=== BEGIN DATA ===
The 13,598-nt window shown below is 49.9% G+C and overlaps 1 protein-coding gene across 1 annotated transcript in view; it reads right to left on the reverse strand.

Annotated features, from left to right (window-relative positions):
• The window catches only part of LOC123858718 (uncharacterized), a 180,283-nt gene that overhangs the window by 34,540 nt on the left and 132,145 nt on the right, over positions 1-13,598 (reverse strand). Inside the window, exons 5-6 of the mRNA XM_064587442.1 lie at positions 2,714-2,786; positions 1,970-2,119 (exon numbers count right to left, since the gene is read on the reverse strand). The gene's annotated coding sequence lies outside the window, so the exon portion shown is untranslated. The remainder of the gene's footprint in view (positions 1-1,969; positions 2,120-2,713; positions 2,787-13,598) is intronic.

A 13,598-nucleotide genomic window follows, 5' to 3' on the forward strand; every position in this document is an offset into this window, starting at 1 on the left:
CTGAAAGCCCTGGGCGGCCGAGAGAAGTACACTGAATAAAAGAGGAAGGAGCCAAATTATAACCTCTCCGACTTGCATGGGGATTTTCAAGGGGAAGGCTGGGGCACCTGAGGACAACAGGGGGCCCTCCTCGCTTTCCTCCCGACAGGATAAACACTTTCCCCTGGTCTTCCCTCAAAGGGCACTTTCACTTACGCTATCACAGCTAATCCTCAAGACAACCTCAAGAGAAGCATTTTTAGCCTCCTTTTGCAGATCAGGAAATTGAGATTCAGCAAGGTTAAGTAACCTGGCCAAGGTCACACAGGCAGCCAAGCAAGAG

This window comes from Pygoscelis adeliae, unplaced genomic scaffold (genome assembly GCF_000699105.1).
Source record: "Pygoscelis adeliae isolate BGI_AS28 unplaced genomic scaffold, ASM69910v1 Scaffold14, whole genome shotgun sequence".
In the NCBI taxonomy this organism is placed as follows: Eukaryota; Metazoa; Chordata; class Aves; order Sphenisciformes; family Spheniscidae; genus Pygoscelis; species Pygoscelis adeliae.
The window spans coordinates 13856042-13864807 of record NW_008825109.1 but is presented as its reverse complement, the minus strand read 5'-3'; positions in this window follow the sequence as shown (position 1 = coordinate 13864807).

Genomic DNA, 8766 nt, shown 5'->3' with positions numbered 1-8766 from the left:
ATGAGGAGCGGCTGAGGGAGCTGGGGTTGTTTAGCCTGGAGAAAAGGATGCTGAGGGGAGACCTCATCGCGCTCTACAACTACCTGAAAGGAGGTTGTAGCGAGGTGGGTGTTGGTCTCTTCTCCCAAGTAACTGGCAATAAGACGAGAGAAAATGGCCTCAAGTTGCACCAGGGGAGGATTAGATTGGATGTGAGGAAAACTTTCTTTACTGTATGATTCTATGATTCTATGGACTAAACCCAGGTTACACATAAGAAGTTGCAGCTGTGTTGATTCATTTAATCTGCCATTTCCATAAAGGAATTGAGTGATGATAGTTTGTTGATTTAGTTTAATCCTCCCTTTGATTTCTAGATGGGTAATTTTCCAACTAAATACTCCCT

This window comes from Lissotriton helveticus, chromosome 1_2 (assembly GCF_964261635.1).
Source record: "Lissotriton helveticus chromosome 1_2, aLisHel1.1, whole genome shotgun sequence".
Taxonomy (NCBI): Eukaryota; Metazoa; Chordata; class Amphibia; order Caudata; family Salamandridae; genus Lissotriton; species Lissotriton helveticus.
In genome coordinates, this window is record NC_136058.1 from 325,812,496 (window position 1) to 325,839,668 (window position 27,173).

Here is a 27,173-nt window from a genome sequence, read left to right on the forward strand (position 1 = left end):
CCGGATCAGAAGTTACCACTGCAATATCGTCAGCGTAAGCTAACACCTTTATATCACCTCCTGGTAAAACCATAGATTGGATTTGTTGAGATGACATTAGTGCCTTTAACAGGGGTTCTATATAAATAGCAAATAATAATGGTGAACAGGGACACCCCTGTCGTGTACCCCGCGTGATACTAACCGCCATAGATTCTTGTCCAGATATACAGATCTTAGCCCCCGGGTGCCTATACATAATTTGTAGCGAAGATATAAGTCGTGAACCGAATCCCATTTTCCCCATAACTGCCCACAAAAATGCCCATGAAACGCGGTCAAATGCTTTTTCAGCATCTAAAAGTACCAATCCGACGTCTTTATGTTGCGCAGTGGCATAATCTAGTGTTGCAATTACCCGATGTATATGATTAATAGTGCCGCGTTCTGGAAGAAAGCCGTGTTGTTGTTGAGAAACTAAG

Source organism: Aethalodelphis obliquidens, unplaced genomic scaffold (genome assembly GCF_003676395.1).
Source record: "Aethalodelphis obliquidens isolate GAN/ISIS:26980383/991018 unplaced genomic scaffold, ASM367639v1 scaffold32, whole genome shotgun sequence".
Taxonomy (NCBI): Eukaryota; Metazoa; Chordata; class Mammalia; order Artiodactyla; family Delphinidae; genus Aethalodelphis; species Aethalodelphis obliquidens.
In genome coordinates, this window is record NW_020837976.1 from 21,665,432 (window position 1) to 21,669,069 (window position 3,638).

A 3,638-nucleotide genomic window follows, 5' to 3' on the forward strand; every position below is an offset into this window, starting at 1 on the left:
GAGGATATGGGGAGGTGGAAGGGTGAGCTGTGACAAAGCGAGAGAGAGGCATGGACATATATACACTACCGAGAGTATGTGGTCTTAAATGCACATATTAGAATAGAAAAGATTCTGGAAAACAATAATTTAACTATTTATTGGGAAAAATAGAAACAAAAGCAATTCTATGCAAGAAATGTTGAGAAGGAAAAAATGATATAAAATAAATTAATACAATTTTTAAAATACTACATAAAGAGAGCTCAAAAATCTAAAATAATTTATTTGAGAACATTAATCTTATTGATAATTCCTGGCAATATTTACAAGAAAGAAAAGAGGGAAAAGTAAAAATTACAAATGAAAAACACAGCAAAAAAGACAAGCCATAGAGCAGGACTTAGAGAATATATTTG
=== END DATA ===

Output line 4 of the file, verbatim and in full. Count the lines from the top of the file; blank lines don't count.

A 13,598-nucleotide genomic window follows, 5' to 3' on the forward strand; every position in this document is an offset into this window, starting at 1 on the left: